implied warranties of merchantability and fitness for
particular purposes." (Dkt. No. 1-1 at 3.)
Alleged Default and Breach
RISCs indicate that a default occurs when the "Buyer
fails to pay when due any of the Obligations." (Dkt. No.
1-1 at 4.) Upon default, the seller or assignee can, among
other things, "declare all obligations immediately
due" and "sell ... all Collateral at public or
private sale." (Dkt. No. 1-1 at 4.) CNH alleges that
Able defaulted when it failed to make required payments under
all three RISCs. (Dkt. No. 1 at 3, 6, 9.) Able does not
dispute that it stopped making payments under the three RISCs
shortly before restoring possession to CNH of all of the
equipment except for the John Deere tractor covered by the
November 19, 2014 RISC. (Dkt. No. 1 at 3, 6, 9; Dkt. No. 59
at 3.) Able claims it is not responsible for any additional
payments because it revoked acceptance by returning the
equipment to CNH. (Dkt. No. 18 at 22.) CNH claims Abel's
return of equipment was "voluntary repossession."
(Dkt. No. 18 at 13)
filed this lawsuit in July 2016 alleging that Able is in
default under all three RISCs for failure to pay and that
Lloyd had breached his Personal Guaranty by failing to pay
the balance on the first RISC. (Dkt. No. 1.) CNH claims that
Able must return the John Deere Tractor and owes $93, 017.89
under the first RISC, $209, 772.38 under the second RISC, and
$178, 590.48 under the third RISC. (Dkt. No. 1 at 3, 6, 9.)
CNH also claims it is entitled to interest on the balance of
the RISCs and attorney's fees and costs. CNH claims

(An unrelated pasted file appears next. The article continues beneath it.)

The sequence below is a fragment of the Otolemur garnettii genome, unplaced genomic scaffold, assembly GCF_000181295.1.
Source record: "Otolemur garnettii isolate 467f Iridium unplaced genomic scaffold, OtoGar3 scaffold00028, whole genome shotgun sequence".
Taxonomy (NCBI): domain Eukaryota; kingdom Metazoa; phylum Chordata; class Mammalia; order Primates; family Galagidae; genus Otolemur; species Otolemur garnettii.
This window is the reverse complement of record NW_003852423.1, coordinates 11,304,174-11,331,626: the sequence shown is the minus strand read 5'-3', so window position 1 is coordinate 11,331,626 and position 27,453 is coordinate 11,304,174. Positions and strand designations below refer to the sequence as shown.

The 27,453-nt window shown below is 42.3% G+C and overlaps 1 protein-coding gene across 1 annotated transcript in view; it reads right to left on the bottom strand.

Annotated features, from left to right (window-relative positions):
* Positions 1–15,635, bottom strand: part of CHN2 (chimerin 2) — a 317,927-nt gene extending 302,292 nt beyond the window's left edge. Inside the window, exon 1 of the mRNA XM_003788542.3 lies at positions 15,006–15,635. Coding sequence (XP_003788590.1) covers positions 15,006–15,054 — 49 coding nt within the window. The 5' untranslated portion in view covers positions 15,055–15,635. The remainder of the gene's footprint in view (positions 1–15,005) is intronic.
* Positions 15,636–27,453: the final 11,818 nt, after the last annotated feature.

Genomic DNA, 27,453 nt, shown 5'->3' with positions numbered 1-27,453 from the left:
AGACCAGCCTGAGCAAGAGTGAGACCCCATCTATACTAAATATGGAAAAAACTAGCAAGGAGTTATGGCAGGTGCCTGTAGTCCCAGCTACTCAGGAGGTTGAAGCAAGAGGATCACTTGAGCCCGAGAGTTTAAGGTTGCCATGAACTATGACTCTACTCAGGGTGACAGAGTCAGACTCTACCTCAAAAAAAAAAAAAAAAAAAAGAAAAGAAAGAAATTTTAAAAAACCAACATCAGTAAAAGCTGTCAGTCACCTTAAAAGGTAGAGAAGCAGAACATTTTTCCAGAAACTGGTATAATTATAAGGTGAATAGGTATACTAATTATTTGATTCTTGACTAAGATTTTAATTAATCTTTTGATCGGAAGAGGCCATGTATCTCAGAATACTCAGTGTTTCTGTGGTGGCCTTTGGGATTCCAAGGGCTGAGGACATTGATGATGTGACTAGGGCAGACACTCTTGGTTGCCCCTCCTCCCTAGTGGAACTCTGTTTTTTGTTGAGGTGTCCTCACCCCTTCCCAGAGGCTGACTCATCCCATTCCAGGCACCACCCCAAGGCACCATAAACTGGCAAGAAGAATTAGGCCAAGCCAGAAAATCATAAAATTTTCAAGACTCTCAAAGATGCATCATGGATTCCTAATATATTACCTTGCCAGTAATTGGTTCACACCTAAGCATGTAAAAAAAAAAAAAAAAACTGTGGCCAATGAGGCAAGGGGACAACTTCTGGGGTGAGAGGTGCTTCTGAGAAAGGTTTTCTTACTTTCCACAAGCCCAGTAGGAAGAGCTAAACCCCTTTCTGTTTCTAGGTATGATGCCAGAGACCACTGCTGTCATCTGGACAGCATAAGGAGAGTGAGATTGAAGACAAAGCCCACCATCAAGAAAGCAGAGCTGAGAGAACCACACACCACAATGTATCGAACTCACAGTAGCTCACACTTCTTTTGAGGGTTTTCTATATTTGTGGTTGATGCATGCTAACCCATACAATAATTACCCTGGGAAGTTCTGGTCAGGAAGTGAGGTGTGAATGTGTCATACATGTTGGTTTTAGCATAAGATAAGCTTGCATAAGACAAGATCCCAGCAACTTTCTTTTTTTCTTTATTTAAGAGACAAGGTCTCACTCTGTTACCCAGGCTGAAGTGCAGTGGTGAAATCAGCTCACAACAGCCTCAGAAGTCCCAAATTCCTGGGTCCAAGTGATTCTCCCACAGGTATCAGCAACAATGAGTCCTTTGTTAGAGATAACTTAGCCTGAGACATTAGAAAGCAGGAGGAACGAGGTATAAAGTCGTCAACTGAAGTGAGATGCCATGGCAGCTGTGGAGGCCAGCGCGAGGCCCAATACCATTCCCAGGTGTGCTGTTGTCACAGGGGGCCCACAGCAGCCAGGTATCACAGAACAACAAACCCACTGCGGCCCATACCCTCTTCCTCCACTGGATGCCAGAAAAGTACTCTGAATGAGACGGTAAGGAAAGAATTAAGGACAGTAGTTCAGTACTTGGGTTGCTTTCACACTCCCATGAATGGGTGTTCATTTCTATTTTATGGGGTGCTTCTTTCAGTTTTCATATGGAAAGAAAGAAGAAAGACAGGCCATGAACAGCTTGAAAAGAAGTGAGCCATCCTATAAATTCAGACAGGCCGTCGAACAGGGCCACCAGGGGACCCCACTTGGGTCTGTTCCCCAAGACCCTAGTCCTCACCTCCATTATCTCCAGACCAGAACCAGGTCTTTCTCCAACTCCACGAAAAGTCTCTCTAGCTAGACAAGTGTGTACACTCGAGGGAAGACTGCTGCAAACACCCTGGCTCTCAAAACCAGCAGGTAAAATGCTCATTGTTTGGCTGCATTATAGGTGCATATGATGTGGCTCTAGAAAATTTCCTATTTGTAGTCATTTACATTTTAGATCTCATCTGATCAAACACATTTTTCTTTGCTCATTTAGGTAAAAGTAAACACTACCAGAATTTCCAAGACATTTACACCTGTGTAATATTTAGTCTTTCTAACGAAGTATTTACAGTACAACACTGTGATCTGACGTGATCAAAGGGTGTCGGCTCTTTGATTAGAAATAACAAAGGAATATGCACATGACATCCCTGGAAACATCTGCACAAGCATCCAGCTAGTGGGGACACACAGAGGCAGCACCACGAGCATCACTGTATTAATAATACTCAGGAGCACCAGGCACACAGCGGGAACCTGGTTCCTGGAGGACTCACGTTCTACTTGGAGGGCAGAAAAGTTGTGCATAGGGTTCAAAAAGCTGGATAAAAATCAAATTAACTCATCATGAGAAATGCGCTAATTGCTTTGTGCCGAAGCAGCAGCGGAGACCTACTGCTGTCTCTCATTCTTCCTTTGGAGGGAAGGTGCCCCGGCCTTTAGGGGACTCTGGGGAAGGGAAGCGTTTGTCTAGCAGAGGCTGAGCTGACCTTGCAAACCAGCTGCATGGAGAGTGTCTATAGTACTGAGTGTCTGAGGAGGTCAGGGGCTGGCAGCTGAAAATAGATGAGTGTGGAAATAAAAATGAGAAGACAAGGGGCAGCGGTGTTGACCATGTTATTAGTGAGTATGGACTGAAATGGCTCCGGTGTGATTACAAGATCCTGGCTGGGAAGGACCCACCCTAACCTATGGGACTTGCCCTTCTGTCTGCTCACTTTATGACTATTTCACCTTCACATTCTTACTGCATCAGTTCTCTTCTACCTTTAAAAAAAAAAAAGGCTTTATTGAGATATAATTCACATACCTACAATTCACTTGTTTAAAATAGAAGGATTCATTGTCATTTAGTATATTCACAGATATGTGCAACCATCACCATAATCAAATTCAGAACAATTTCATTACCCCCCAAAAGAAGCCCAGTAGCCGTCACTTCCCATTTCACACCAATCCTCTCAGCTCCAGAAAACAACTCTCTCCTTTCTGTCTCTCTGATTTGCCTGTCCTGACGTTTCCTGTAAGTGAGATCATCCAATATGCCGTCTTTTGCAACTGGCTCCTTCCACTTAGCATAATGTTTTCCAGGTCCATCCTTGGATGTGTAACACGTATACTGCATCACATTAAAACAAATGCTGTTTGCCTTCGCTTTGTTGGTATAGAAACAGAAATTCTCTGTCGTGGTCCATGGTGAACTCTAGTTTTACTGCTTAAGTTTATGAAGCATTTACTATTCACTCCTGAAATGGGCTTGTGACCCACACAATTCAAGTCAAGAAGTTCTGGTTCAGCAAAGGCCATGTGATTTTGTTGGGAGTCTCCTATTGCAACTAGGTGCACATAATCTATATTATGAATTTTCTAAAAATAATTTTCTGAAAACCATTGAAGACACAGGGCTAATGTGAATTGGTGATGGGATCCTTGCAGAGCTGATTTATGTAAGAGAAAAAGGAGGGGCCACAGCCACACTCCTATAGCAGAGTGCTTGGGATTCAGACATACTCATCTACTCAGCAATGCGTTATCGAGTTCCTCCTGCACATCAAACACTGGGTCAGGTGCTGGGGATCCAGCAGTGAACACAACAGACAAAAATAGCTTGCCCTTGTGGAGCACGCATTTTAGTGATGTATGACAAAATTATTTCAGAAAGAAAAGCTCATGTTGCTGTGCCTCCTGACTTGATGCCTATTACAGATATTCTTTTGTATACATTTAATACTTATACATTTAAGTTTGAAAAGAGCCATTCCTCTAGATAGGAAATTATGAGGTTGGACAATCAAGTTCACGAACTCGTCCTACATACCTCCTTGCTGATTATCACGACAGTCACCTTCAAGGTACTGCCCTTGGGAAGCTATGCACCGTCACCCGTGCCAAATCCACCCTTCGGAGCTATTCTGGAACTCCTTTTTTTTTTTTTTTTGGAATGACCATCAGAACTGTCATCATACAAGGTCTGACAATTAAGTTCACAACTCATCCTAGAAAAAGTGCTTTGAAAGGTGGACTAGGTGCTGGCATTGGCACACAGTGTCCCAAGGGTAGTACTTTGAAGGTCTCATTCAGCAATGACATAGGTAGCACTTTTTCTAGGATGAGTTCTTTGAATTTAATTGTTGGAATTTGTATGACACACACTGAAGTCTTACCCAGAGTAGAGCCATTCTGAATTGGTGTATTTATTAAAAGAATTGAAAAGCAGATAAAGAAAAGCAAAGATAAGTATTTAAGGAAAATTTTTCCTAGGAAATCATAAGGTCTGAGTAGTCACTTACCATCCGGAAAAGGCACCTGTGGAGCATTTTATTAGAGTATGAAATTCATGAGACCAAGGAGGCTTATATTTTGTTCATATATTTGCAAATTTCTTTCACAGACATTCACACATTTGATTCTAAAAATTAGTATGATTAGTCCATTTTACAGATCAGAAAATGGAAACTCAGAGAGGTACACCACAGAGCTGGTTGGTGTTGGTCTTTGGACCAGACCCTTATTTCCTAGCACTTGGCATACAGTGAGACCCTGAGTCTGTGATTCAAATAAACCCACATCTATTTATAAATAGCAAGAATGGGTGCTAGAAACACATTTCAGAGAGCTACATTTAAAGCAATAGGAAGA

Defendant Lloyd is also responsible under the Personal
Guaranty for the remaining balance on the first RISC of $93,
017.89. CNH acknowledges that it had a duty to mitigate
damages and claims it has taken steps to sell the repossessed
equipment in private sales. (Dkt. No. 1 at 4, 6, 9).
moved for summary judgment based on Abie's failure to
comply with the terms of the RISCs and Lloyd's failure to
perform under the Personal Guaranty. (Dkt. No. 58.) Able and
Lloyd have asserted several counterclaims. (Dkt. No. 18.) CNH
has moved for judgment on the pleadings on Defendants'
counterclaims. (Dkt. No. 57.)
Legal Standard A. Judgment on the
12(c) motion for judgment on the pleadings is assessed by
"applying the same standard ... as motions made pursuant
to Rule 12(b)(6)." Burbach Broad. Co. of Delaware v.
Elkins Radio Corp., 278 F.3d 401, 406 (4th Cir. 2002)
(citing Edwards v. City of Goldsboro, 178 F.3d 231,
243 (4th Cir. 1999)). Rule 12(b)(6) permits the dismissal of
an action if the complaint fails "to state a claim upon
which relief can be granted." Fed.R.Civ.P. 12(b)(6).
Such a motion tests the legal sufficiency of the complaint
and "does not resolve contests surrounding the facts,
the merits of the claim, or the applicability of defenses. .
. . Our inquiry then is limited to whether the allegations